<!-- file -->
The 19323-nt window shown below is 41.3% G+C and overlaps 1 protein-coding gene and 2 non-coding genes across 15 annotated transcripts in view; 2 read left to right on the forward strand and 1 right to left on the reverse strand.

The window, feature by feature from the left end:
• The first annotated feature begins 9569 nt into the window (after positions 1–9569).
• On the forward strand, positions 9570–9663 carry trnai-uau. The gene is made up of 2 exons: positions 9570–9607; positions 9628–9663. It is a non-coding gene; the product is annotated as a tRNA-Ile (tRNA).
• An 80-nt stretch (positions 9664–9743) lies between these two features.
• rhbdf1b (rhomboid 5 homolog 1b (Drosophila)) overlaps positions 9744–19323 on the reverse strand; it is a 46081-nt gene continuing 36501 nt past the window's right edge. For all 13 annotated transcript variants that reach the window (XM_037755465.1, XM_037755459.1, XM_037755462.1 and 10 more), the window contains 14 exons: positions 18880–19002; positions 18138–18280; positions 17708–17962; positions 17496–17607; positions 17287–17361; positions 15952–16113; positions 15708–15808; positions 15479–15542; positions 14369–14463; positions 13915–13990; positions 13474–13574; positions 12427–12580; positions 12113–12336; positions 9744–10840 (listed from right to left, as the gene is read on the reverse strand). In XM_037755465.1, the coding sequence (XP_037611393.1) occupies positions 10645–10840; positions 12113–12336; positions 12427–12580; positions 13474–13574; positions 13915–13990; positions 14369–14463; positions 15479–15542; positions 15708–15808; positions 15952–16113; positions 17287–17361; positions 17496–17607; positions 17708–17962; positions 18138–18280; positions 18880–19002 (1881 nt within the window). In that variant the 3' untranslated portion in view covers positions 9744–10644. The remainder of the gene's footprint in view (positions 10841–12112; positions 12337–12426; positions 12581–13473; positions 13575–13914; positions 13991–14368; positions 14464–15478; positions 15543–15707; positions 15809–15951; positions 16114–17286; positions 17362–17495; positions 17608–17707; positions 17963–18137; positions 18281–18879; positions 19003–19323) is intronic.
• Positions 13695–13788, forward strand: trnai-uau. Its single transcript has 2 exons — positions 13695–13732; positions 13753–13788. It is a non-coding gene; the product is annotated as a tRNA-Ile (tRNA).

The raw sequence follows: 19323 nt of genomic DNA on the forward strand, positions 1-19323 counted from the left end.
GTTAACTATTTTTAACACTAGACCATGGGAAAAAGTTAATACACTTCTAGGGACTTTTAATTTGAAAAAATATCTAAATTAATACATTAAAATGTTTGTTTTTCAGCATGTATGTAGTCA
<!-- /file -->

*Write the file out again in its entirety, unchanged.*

The 19323-nt window shown below is 41.3% G+C and overlaps 1 protein-coding gene and 2 non-coding genes across 15 annotated transcripts in view; 2 read left to right on the forward strand and 1 right to left on the reverse strand.

The window, feature by feature from the left end:
• The first annotated feature begins 9569 nt into the window (after positions 1–9569).
• On the forward strand, positions 9570–9663 carry trnai-uau. The gene is made up of 2 exons: positions 9570–9607; positions 9628–9663. It is a non-coding gene; the product is annotated as a tRNA-Ile (tRNA).
• An 80-nt stretch (positions 9664–9743) lies between these two features.
• rhbdf1b (rhomboid 5 homolog 1b (Drosophila)) overlaps positions 9744–19323 on the reverse strand; it is a 46081-nt gene continuing 36501 nt past the window's right edge. For all 13 annotated transcript variants that reach the window (XM_037755465.1, XM_037755459.1, XM_037755462.1 and 10 more), the window contains 14 exons: positions 18880–19002; positions 18138–18280; positions 17708–17962; positions 17496–17607; positions 17287–17361; positions 15952–16113; positions 15708–15808; positions 15479–15542; positions 14369–14463; positions 13915–13990; positions 13474–13574; positions 12427–12580; positions 12113–12336; positions 9744–10840 (listed from right to left, as the gene is read on the reverse strand). In XM_037755465.1, the coding sequence (XP_037611393.1) occupies positions 10645–10840; positions 12113–12336; positions 12427–12580; positions 13474–13574; positions 13915–13990; positions 14369–14463; positions 15479–15542; positions 15708–15808; positions 15952–16113; positions 17287–17361; positions 17496–17607; positions 17708–17962; positions 18138–18280; positions 18880–19002 (1881 nt within the window). In that variant the 3' untranslated portion in view covers positions 9744–10644. The remainder of the gene's footprint in view (positions 10841–12112; positions 12337–12426; positions 12581–13473; positions 13575–13914; positions 13991–14368; positions 14464–15478; positions 15543–15707; positions 15809–15951; positions 16114–17286; positions 17362–17495; positions 17608–17707; positions 17963–18137; positions 18281–18879; positions 19003–19323) is intronic.
• Positions 13695–13788, forward strand: trnai-uau. Its single transcript has 2 exons — positions 13695–13732; positions 13753–13788. It is a non-coding gene; the product is annotated as a tRNA-Ile (tRNA).

The raw sequence follows: 19323 nt of genomic DNA on the forward strand, positions 1-19323 counted from the left end.
GTTAACTATTTTTAACACTAGACCATGGGAAAAAGTTAATACACTTCTAGGGACTTTTAATTTGAAAAAATATCTAAATTAATACATTAAAATGTTTGTTTTTCAGCATGTATGTAGTCA